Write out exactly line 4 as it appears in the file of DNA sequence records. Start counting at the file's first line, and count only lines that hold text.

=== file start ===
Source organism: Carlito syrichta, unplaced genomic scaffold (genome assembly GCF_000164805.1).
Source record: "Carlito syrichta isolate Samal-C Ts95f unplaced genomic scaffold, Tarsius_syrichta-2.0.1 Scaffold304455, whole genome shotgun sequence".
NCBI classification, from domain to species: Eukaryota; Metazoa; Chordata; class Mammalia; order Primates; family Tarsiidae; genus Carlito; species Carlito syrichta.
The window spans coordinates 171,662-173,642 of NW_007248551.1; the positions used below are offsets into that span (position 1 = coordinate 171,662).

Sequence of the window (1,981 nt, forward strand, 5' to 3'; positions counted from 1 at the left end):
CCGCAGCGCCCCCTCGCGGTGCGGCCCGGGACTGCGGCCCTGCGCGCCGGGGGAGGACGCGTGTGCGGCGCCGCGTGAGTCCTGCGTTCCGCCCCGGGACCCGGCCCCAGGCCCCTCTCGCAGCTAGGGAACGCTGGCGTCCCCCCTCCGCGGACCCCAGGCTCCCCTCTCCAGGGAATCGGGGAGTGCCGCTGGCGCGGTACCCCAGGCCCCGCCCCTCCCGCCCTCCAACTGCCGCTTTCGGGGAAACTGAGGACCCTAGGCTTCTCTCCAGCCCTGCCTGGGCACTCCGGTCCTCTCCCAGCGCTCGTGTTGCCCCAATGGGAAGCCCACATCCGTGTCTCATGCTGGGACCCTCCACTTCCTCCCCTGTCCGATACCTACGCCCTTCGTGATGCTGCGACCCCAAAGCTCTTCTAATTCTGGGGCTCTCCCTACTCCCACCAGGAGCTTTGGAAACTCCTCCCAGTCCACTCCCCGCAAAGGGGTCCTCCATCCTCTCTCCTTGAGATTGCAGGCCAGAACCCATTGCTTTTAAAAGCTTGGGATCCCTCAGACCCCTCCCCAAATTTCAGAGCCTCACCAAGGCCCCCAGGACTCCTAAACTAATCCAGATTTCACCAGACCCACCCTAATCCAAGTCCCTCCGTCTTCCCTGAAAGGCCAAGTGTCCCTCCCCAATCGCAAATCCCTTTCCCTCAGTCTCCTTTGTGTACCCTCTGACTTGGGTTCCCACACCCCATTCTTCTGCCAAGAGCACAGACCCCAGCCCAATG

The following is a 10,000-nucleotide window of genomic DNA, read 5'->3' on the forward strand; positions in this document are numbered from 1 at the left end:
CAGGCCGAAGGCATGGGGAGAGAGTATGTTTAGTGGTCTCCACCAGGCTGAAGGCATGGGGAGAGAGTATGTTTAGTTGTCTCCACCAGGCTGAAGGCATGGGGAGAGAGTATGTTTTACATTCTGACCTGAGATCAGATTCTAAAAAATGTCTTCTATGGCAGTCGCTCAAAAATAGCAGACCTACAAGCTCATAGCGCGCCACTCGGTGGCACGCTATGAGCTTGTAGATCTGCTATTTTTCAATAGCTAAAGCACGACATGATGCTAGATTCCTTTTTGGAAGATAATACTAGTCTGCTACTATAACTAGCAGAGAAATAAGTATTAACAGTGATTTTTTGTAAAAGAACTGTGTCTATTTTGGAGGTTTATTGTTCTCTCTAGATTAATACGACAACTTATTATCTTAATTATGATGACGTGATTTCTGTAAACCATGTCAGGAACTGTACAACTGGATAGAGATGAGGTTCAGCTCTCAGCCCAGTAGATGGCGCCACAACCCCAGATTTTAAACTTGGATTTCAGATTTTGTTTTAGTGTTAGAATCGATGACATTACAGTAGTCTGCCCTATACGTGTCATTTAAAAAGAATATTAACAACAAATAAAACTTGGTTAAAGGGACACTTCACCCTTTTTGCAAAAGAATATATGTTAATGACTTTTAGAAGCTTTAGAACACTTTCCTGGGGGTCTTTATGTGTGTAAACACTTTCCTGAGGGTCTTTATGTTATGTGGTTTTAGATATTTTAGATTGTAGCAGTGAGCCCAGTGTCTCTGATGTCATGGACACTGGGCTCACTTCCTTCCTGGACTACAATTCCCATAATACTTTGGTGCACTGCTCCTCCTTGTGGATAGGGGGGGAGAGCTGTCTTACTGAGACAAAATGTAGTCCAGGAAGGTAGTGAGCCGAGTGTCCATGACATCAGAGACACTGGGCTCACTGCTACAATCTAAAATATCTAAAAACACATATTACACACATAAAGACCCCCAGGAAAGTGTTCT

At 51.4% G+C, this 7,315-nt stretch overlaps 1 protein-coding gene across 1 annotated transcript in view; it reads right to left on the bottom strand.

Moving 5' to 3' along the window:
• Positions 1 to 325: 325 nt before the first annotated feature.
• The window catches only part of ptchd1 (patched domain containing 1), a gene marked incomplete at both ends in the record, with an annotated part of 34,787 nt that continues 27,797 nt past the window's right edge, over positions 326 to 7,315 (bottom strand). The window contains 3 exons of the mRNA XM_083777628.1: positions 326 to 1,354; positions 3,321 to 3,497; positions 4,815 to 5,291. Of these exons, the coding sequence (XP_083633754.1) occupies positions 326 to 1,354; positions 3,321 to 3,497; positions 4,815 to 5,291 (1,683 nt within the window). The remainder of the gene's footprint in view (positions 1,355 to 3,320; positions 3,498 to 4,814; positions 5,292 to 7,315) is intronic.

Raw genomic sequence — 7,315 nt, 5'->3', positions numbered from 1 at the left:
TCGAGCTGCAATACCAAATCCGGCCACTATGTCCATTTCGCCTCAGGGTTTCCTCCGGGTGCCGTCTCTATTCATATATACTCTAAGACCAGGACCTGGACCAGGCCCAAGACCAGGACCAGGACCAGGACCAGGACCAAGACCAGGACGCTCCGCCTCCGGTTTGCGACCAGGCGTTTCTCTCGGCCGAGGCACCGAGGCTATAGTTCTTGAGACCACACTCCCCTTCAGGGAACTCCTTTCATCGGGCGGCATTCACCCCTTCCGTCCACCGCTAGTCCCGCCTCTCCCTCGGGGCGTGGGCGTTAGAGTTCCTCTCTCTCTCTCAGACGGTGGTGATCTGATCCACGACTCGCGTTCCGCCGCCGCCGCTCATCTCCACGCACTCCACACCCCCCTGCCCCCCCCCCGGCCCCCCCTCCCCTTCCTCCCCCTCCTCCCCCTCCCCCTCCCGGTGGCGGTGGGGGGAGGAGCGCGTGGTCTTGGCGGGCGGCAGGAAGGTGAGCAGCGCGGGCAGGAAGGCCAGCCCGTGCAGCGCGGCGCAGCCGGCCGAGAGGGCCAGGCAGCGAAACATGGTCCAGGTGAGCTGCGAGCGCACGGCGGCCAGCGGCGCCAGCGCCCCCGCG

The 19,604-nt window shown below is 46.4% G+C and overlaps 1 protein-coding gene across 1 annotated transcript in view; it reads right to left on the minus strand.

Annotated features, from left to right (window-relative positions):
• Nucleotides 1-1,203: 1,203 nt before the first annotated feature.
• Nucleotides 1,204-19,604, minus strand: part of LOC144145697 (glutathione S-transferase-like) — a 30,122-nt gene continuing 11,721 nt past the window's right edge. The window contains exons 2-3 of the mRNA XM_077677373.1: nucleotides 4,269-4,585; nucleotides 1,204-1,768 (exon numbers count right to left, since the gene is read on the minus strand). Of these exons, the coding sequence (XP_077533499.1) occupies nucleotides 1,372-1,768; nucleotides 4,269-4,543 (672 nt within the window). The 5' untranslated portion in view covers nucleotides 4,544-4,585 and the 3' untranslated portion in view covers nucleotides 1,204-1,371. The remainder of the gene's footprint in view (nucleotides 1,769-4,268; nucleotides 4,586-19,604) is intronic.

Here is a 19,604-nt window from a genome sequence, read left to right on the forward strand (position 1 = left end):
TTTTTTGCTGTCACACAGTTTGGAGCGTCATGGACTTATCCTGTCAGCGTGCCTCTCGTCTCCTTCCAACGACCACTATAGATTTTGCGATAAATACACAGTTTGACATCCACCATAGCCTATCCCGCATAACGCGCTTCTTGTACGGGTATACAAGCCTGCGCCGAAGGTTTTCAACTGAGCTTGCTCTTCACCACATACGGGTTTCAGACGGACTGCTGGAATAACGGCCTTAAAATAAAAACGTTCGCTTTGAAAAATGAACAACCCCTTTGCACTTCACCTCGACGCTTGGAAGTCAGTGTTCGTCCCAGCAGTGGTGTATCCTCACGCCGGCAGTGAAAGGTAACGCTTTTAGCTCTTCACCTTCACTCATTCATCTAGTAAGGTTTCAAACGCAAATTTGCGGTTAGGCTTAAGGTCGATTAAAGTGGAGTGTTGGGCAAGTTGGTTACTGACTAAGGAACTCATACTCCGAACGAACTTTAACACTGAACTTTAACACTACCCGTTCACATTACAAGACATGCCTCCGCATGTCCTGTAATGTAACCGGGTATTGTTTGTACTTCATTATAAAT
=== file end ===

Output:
The window spans coordinates 171,662-173,642 of NW_007248551.1; the positions used below are offsets into that span (position 1 = coordinate 171,662).